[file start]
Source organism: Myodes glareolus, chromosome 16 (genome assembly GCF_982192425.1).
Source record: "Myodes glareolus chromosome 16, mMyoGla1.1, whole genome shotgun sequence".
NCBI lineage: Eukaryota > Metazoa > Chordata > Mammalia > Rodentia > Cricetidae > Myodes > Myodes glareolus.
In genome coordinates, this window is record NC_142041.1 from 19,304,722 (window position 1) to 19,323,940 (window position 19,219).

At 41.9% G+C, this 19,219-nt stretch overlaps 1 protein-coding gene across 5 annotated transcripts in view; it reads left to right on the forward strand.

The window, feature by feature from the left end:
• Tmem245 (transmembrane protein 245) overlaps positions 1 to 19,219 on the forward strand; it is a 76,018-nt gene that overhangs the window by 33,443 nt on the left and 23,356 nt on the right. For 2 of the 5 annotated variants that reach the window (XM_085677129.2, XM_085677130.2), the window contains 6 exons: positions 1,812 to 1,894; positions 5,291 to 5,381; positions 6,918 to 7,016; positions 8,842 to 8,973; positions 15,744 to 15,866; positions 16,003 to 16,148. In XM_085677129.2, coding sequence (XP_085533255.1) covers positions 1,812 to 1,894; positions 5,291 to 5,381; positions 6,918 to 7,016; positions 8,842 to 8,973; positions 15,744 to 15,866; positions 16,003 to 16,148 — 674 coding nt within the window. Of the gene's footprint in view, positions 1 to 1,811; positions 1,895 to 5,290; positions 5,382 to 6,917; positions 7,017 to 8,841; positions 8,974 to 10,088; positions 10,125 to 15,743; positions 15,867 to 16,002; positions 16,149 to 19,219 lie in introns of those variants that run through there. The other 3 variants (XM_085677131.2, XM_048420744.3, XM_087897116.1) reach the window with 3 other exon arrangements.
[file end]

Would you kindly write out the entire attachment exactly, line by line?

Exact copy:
Source organism: Myodes glareolus, chromosome 16 (genome assembly GCF_982192425.1).
Source record: "Myodes glareolus chromosome 16, mMyoGla1.1, whole genome shotgun sequence".
NCBI lineage: Eukaryota > Metazoa > Chordata > Mammalia > Rodentia > Cricetidae > Myodes > Myodes glareolus.
In genome coordinates, this window is record NC_142041.1 from 19,304,722 (window position 1) to 19,323,940 (window position 19,219).

At 41.9% G+C, this 19,219-nt stretch overlaps 1 protein-coding gene across 5 annotated transcripts in view; it reads left to right on the forward strand.

The window, feature by feature from the left end:
• Tmem245 (transmembrane protein 245) overlaps positions 1 to 19,219 on the forward strand; it is a 76,018-nt gene that overhangs the window by 33,443 nt on the left and 23,356 nt on the right. For 2 of the 5 annotated variants that reach the window (XM_085677129.2, XM_085677130.2), the window contains 6 exons: positions 1,812 to 1,894; positions 5,291 to 5,381; positions 6,918 to 7,016; positions 8,842 to 8,973; positions 15,744 to 15,866; positions 16,003 to 16,148. In XM_085677129.2, coding sequence (XP_085533255.1) covers positions 1,812 to 1,894; positions 5,291 to 5,381; positions 6,918 to 7,016; positions 8,842 to 8,973; positions 15,744 to 15,866; positions 16,003 to 16,148 — 674 coding nt within the window. Of the gene's footprint in view, positions 1 to 1,811; positions 1,895 to 5,290; positions 5,382 to 6,917; positions 7,017 to 8,841; positions 8,974 to 10,088; positions 10,125 to 15,743; positions 15,867 to 16,002; positions 16,149 to 19,219 lie in introns of those variants that run through there. The other 3 variants (XM_085677131.2, XM_048420744.3, XM_087897116.1) reach the window with 3 other exon arrangements.